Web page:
In EINSTEIN-VTE, rivaroxaban had a recurrent symptomatic VTE rate of 2.1%, and 8.1% of patients met the safety endpoint.

Likewise, in another VTE trial — AMPLIFY-EXT — apixaban (2.5 mg or 5 mg twice a day) had a recurrent or VTE-related death rate of 1.7%, and 3.2% of the patients who received low-dose apixaban reached the safety endpoint, as did 4.3% of patients treated with 5 mg of apixaban.

Patrick T. O’Gara, MD, American College of Cardiology president-elect, praised the design of the trial, but he agreed that “for mortality benefit, apixaban does appear to have the edge.”

That apixaban benefit, O’Gara said, is militated by the fact that patients need to take the drug twice daily, while “edoxaban is once a day, as is rivaroxaban.”

Asked if there was a specific population that might benefit from edoxaban versus rivaroxaban or apixaban, O’Gara, who is director of clinical cardiology at Brigham and Women’s Hospital and a professor at Harvard Medical School, said the findings from the Hokusai researchers did not provide that answer.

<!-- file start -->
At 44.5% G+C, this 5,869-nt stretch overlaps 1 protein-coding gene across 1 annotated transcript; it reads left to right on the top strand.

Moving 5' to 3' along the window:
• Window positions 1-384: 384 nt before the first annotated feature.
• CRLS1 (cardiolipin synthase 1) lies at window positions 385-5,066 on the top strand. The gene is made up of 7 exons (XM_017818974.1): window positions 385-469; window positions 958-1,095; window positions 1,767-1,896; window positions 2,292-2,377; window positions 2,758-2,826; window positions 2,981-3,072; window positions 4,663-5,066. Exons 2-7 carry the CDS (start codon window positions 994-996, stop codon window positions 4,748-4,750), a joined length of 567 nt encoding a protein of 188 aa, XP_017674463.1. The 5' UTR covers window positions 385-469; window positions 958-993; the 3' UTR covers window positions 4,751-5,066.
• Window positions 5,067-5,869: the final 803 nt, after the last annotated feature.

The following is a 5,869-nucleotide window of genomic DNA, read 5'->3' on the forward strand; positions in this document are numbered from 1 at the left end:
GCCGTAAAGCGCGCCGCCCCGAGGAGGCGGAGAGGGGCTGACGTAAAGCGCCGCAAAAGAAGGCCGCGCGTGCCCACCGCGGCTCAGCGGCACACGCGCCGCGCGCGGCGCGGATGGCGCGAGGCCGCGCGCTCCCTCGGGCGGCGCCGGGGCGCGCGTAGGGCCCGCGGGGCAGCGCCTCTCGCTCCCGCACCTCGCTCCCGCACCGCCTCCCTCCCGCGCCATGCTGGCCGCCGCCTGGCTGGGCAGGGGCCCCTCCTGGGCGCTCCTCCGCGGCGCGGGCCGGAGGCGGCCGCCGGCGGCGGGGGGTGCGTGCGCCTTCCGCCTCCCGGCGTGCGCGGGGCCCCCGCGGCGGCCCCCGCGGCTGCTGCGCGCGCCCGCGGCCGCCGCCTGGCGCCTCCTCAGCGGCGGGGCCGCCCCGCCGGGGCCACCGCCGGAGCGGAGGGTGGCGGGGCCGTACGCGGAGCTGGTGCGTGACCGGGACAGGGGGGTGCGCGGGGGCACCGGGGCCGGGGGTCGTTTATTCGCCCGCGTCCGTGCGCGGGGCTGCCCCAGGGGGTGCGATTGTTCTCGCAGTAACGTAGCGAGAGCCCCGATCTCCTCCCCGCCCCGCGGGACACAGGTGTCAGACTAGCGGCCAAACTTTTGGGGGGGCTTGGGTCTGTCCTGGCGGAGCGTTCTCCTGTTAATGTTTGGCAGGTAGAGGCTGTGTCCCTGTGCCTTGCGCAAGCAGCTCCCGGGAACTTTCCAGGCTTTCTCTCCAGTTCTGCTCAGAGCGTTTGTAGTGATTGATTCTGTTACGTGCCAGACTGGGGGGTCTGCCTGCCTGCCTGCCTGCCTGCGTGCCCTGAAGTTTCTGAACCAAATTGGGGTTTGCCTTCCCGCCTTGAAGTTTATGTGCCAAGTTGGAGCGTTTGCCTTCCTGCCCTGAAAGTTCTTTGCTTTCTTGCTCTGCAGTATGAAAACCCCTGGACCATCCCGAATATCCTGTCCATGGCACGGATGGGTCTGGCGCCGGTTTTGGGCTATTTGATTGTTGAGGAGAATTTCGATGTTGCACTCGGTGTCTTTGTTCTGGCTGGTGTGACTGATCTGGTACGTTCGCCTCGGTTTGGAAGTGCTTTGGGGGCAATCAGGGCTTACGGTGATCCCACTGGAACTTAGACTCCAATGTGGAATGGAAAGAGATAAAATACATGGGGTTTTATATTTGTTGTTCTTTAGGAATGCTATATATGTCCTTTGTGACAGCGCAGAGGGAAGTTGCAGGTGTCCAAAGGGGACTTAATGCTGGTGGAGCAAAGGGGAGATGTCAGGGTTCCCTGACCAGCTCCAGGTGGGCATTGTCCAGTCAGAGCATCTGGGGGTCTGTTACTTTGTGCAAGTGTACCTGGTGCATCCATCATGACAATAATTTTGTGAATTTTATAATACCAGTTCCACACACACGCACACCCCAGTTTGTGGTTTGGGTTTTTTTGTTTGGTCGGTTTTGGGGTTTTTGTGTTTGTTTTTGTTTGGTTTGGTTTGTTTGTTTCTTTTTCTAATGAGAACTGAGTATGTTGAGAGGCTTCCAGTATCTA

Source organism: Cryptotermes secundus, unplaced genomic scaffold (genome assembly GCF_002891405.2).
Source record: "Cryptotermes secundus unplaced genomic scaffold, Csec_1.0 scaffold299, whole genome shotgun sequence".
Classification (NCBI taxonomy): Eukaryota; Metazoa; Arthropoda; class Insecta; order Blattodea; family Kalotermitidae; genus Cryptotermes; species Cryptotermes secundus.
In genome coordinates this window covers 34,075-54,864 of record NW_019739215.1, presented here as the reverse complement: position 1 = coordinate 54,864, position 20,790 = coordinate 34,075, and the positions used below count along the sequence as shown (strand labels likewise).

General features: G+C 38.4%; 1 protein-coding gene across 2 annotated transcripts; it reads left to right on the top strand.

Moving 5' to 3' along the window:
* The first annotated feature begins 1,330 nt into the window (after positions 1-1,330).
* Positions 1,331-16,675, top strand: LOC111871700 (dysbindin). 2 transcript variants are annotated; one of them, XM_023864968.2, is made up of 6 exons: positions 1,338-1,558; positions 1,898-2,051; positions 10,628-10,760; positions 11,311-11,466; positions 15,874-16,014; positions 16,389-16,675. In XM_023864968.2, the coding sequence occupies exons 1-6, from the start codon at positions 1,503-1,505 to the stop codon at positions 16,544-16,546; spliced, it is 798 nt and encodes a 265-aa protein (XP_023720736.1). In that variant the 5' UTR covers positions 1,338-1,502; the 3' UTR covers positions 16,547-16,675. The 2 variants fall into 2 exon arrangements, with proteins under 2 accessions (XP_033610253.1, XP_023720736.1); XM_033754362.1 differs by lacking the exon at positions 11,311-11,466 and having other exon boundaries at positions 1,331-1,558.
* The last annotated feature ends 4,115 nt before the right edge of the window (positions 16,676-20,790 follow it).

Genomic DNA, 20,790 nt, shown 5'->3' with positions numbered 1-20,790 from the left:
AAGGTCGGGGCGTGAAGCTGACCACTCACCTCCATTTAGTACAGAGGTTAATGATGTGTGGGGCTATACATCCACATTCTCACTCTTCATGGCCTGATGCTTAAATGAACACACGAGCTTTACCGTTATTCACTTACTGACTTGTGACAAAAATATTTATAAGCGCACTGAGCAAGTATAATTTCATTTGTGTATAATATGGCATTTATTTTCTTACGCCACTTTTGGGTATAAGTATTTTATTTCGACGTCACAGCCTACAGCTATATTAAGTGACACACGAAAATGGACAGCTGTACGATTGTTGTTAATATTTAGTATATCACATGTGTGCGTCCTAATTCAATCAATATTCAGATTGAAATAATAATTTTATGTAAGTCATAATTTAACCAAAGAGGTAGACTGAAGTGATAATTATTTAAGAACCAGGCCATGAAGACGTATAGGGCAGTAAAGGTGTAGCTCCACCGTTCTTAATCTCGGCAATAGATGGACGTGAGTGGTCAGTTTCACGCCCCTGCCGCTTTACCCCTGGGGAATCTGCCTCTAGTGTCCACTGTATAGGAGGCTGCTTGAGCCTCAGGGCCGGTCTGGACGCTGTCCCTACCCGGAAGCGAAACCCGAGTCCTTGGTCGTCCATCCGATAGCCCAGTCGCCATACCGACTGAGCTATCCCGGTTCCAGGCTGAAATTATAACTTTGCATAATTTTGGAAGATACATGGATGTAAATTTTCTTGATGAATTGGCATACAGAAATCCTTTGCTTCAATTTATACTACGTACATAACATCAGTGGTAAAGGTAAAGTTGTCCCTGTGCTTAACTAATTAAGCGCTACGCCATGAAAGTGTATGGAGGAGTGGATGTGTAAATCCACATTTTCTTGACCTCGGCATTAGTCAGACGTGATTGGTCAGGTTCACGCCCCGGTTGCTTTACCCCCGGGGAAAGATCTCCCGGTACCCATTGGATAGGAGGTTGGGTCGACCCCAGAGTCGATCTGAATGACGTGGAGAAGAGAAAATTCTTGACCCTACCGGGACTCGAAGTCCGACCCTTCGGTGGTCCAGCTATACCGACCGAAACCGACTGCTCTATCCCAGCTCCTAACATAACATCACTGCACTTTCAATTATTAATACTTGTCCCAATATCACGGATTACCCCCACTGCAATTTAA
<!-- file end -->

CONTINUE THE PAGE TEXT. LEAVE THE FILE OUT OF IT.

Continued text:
The attempt at a cross-trial comparison drew harsh criticism from Elliott Antman, MD, principal investigator in a trial of edoxaban for prevention of stroke in patients with atrial fibrillation (ENGAGE-AF).

Antman, who like O’Gara is a Harvard professor, said that comparing the edoxaban VTE results to EINSTEIN-VTE or AMPLIFY-EXT would only lead to false conclusions. “You could repeat the rivaroxaban trial 100 times and still not achieve data that can be compared.”

Stavros V. Konstantinides MD, PhD, of the Medical University in Mainz, Germany, who was the ESC discussant for the paper, said that, despite the advantage of once-daily dosing of edoxaban, “apixaban has the best safety profile so far.”

Moreover, unlike the VTE studies of apixaban and rivaroxaban, all patients in the Hokusai trial received heparin for 5 days. After that heparin run-in, patients were randomized to edoxaban or to warfarin. The median duration of heparin after randomization was 7 days.

Antman said that design best replicated real-world clinical practice, in which heparin is usually started before warfarin.

Buller noted that he was an investigator for the EINSTEIN-VTE study, “and after that the thinking was maybe we don’t need low molecular weight heparin, but now I think we need to reconsider that assumption.”